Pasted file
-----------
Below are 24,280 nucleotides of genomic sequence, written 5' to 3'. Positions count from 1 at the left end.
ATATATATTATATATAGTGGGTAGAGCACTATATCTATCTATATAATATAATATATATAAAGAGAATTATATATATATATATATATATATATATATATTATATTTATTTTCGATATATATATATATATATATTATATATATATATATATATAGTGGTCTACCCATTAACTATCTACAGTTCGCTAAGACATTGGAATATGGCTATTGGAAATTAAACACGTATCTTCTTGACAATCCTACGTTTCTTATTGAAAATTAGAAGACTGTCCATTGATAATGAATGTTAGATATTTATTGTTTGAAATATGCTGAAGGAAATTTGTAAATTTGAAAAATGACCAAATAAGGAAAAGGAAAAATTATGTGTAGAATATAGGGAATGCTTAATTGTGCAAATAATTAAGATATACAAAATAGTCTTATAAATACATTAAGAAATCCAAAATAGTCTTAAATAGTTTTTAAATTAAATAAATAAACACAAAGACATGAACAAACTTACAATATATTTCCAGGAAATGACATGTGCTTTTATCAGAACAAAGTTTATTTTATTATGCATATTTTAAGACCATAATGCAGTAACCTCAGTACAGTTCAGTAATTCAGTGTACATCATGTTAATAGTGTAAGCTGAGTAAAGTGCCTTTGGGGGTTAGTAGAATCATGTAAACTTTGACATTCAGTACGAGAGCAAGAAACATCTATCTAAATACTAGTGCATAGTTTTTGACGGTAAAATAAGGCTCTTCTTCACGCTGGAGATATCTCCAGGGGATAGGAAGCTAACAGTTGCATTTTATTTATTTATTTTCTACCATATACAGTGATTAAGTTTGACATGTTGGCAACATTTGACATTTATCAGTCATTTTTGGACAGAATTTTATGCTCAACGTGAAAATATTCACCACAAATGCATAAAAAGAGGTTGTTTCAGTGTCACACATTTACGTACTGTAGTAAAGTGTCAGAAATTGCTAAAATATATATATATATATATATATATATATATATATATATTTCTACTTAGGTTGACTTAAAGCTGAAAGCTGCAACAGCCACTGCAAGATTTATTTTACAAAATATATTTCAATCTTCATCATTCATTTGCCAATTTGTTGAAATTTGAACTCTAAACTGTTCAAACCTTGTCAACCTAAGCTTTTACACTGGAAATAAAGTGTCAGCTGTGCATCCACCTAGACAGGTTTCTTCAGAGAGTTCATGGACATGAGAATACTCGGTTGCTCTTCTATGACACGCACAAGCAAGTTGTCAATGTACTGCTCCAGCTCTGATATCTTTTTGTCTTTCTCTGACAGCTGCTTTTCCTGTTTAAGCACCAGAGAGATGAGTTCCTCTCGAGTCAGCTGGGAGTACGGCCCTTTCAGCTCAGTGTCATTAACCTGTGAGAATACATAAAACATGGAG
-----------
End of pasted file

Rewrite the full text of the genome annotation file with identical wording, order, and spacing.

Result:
Below are 24,280 nucleotides of genomic sequence, written 5' to 3'. Positions count from 1 at the left end.
ATATATATTATATATAGTGGGTAGAGCACTATATCTATCTATATAATATAATATATATAAAGAGAATTATATATATATATATATATATATATATATATTATATTTATTTTCGATATATATATATATATATATTATATATATATATATATATAGTGGTCTACCCATTAACTATCTACAGTTCGCTAAGACATTGGAATATGGCTATTGGAAATTAAACACGTATCTTCTTGACAATCCTACGTTTCTTATTGAAAATTAGAAGACTGTCCATTGATAATGAATGTTAGATATTTATTGTTTGAAATATGCTGAAGGAAATTTGTAAATTTGAAAAATGACCAAATAAGGAAAAGGAAAAATTATGTGTAGAATATAGGGAATGCTTAATTGTGCAAATAATTAAGATATACAAAATAGTCTTATAAATACATTAAGAAATCCAAAATAGTCTTAAATAGTTTTTAAATTAAATAAATAAACACAAAGACATGAACAAACTTACAATATATTTCCAGGAAATGACATGTGCTTTTATCAGAACAAAGTTTATTTTATTATGCATATTTTAAGACCATAATGCAGTAACCTCAGTACAGTTCAGTAATTCAGTGTACATCATGTTAATAGTGTAAGCTGAGTAAAGTGCCTTTGGGGGTTAGTAGAATCATGTAAACTTTGACATTCAGTACGAGAGCAAGAAACATCTATCTAAATACTAGTGCATAGTTTTTGACGGTAAAATAAGGCTCTTCTTCACGCTGGAGATATCTCCAGGGGATAGGAAGCTAACAGTTGCATTTTATTTATTTATTTTCTACCATATACAGTGATTAAGTTTGACATGTTGGCAACATTTGACATTTATCAGTCATTTTTGGACAGAATTTTATGCTCAACGTGAAAATATTCACCACAAATGCATAAAAAGAGGTTGTTTCAGTGTCACACATTTACGTACTGTAGTAAAGTGTCAGAAATTGCTAAAATATATATATATATATATATATATATATATATATATATTTCTACTTAGGTTGACTTAAAGCTGAAAGCTGCAACAGCCACTGCAAGATTTATTTTACAAAATATATTTCAATCTTCATCATTCATTTGCCAATTTGTTGAAATTTGAACTCTAAACTGTTCAAACCTTGTCAACCTAAGCTTTTACACTGGAAATAAAGTGTCAGCTGTGCATCCACCTAGACAGGTTTCTTCAGAGAGTTCATGGACATGAGAATACTCGGTTGCTCTTCTATGACACGCACAAGCAAGTTGTCAATGTACTGCTCCAGCTCTGATATCTTTTTGTCTTTCTCTGACAGCTGCTTTTCCTGTTTAAGCACCAGAGAGATGAGTTCCTCTCGAGTCAGCTGGGAGTACGGCCCTTTCAGCTCAGTGTCATTAACCTGTGAGAATACATAAAACATGGAG